They also sort of forget to consider years of profit versus loss - the five years from 2001-2005 were losses for the airline industry, as a whole, totaling something like $40 billion.
 
2013-03-21 08:15:43 AM  

cirby: It's not - but there are a helluva lot of people who seem to think that it's the dollar amount that matters, not the profit margin or the return on investment.


Par for the course here. Just go back and look at all of the threads pissing and moaning about the "obscene profits" reaped by Big Oil.
 
2013-03-21 08:55:34 AM  
I'm livid over the situation here in Atlanta with Delta's stranglehold on European travel.

Usually the fares drop down to the $700-$800 range to much of Europe in the spring, and the wife and I can get away without breaking the bank... not now.

The cheapest you'll find is $1,200, so it's actually cheaper for us to fly to NY and then cross the Atlantic from there.

Fark you, Delta.
 
2013-03-21 09:13:45 AM  
Happy to say they haven't earned a dime from me in the last few years.

fark 'em.
 
2013-03-21 09:15:15 AM  

GanjSmokr: Happy to say they haven't earned a dime from me in the last few years.

fark 'em.


Damn you for transporting me to places in the world that are impossible, difficult, expensive, or inconvenient  to drive to!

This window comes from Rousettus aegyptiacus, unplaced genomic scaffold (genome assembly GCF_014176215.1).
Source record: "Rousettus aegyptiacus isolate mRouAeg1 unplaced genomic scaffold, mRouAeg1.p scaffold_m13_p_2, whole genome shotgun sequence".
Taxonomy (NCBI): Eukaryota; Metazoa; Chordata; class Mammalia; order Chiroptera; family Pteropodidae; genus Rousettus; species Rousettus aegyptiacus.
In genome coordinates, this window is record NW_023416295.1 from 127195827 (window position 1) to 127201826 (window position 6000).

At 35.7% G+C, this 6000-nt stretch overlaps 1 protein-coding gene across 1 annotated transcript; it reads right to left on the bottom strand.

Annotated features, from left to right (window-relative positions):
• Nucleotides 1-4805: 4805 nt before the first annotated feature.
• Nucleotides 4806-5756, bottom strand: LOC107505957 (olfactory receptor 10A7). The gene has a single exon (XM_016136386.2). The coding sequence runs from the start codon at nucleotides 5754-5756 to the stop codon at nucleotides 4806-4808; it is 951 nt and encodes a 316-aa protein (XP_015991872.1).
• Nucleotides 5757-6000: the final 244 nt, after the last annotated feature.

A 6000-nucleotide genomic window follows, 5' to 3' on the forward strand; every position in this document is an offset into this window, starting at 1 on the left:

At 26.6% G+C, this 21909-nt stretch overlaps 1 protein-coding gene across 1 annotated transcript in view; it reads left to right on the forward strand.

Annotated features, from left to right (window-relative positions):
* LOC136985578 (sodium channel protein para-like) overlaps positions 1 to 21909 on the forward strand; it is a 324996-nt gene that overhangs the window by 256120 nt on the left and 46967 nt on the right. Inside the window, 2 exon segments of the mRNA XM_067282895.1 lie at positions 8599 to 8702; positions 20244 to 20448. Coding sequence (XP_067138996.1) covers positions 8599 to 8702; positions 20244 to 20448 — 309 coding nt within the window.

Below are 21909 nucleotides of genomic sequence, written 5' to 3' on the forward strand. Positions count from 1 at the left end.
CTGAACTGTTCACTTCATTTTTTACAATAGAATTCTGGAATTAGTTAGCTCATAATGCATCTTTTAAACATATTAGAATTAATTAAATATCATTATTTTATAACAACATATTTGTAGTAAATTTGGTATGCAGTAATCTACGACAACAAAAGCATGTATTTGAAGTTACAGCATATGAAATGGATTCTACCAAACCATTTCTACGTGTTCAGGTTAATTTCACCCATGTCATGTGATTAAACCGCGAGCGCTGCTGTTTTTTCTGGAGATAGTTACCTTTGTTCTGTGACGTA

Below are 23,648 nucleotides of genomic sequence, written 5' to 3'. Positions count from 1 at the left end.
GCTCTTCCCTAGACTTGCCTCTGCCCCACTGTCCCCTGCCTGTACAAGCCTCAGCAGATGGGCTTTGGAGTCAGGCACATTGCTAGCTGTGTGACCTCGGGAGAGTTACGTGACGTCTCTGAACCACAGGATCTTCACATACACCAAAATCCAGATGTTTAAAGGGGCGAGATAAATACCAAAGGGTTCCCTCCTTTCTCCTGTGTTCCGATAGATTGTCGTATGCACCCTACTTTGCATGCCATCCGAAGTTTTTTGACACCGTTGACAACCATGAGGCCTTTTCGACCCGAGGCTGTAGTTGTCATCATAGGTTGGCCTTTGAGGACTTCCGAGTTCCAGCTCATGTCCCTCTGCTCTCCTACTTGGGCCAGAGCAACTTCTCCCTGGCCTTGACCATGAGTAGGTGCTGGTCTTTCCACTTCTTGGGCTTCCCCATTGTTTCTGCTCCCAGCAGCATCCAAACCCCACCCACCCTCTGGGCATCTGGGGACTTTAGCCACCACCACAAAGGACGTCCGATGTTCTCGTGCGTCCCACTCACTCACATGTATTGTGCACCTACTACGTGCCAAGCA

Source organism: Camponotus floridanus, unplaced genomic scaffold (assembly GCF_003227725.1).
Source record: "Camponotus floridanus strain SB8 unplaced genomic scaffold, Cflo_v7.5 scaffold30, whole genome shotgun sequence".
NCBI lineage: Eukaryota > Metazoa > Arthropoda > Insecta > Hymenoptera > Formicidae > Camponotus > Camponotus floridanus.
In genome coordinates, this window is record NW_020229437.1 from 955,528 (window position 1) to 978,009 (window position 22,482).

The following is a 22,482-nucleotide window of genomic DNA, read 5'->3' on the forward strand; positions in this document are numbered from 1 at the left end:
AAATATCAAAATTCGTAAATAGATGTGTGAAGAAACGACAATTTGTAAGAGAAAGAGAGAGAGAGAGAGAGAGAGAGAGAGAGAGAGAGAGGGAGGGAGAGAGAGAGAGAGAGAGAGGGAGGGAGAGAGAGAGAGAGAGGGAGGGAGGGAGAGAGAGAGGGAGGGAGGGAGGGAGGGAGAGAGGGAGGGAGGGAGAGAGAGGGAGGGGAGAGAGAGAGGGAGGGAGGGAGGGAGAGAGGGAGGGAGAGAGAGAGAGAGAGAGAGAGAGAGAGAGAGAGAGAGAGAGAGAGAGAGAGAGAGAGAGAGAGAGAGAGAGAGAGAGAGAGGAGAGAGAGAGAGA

Damn you right to hell!
 
2013-03-21 09:21:55 AM  

MugzyBrown: GanjSmokr: Happy to say they haven't earned a dime from me in the last few years.

fark 'em.

Damn you for transporting me to places in the world that are impossible, difficult, expensive, or inconvenient  to drive to!

Damn you right to hell!


Yea, being treated like shiat by the TSA and the airlines isn't worth traveling the world to me.  Of course, some people might actually get off on those things, so they might still enjoy flying.

As I said, fark 'em.
 
2013-03-21 09:55:56 AM  

MugzyBrown: Damn you for transporting me to places in the world that are impossible, difficult, expensive, or inconvenient to drive to!